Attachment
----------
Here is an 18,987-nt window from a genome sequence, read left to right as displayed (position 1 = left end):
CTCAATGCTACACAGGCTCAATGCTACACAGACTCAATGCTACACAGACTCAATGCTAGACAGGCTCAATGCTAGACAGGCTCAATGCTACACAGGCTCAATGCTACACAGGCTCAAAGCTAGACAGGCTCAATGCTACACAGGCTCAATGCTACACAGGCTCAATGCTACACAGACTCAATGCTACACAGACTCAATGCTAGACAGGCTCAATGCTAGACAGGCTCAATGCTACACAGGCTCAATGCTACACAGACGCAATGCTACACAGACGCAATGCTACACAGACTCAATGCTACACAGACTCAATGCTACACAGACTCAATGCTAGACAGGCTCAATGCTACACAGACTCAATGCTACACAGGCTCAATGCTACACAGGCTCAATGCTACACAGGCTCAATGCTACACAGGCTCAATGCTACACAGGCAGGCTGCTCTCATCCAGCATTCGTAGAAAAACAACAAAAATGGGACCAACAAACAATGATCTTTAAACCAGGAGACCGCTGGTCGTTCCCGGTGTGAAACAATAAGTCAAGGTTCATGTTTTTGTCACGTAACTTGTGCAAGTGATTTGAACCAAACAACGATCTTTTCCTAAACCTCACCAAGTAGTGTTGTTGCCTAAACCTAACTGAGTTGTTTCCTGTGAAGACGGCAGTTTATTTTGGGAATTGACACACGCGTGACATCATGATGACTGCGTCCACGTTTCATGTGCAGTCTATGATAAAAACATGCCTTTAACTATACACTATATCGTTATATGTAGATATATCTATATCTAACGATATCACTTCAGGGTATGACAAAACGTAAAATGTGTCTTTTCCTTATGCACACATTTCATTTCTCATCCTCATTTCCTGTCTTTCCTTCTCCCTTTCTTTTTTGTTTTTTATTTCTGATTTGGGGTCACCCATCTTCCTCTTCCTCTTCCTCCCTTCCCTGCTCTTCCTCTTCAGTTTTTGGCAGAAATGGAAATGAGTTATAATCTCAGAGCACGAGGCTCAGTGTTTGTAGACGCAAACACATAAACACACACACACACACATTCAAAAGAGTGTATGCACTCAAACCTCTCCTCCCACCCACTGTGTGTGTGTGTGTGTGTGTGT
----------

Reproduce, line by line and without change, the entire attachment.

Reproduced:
Here is an 18,987-nt window from a genome sequence, read left to right as displayed (position 1 = left end):
CTCAATGCTACACAGGCTCAATGCTACACAGACTCAATGCTACACAGACTCAATGCTAGACAGGCTCAATGCTAGACAGGCTCAATGCTACACAGGCTCAATGCTACACAGGCTCAAAGCTAGACAGGCTCAATGCTACACAGGCTCAATGCTACACAGGCTCAATGCTACACAGACTCAATGCTACACAGACTCAATGCTAGACAGGCTCAATGCTAGACAGGCTCAATGCTACACAGGCTCAATGCTACACAGACGCAATGCTACACAGACGCAATGCTACACAGACTCAATGCTACACAGACTCAATGCTACACAGACTCAATGCTAGACAGGCTCAATGCTACACAGACTCAATGCTACACAGGCTCAATGCTACACAGGCTCAATGCTACACAGGCTCAATGCTACACAGGCTCAATGCTACACAGGCAGGCTGCTCTCATCCAGCATTCGTAGAAAAACAACAAAAATGGGACCAACAAACAATGATCTTTAAACCAGGAGACCGCTGGTCGTTCCCGGTGTGAAACAATAAGTCAAGGTTCATGTTTTTGTCACGTAACTTGTGCAAGTGATTTGAACCAAACAACGATCTTTTCCTAAACCTCACCAAGTAGTGTTGTTGCCTAAACCTAACTGAGTTGTTTCCTGTGAAGACGGCAGTTTATTTTGGGAATTGACACACGCGTGACATCATGATGACTGCGTCCACGTTTCATGTGCAGTCTATGATAAAAACATGCCTTTAACTATACACTATATCGTTATATGTAGATATATCTATATCTAACGATATCACTTCAGGGTATGACAAAACGTAAAATGTGTCTTTTCCTTATGCACACATTTCATTTCTCATCCTCATTTCCTGTCTTTCCTTCTCCCTTTCTTTTTTGTTTTTTATTTCTGATTTGGGGTCACCCATCTTCCTCTTCCTCTTCCTCCCTTCCCTGCTCTTCCTCTTCAGTTTTTGGCAGAAATGGAAATGAGTTATAATCTCAGAGCACGAGGCTCAGTGTTTGTAGACGCAAACACATAAACACACACACACACACATTCAAAAGAGTGTATGCACTCAAACCTCTCCTCCCACCCACTGTGTGTGTGTGTGTGTGTGTGT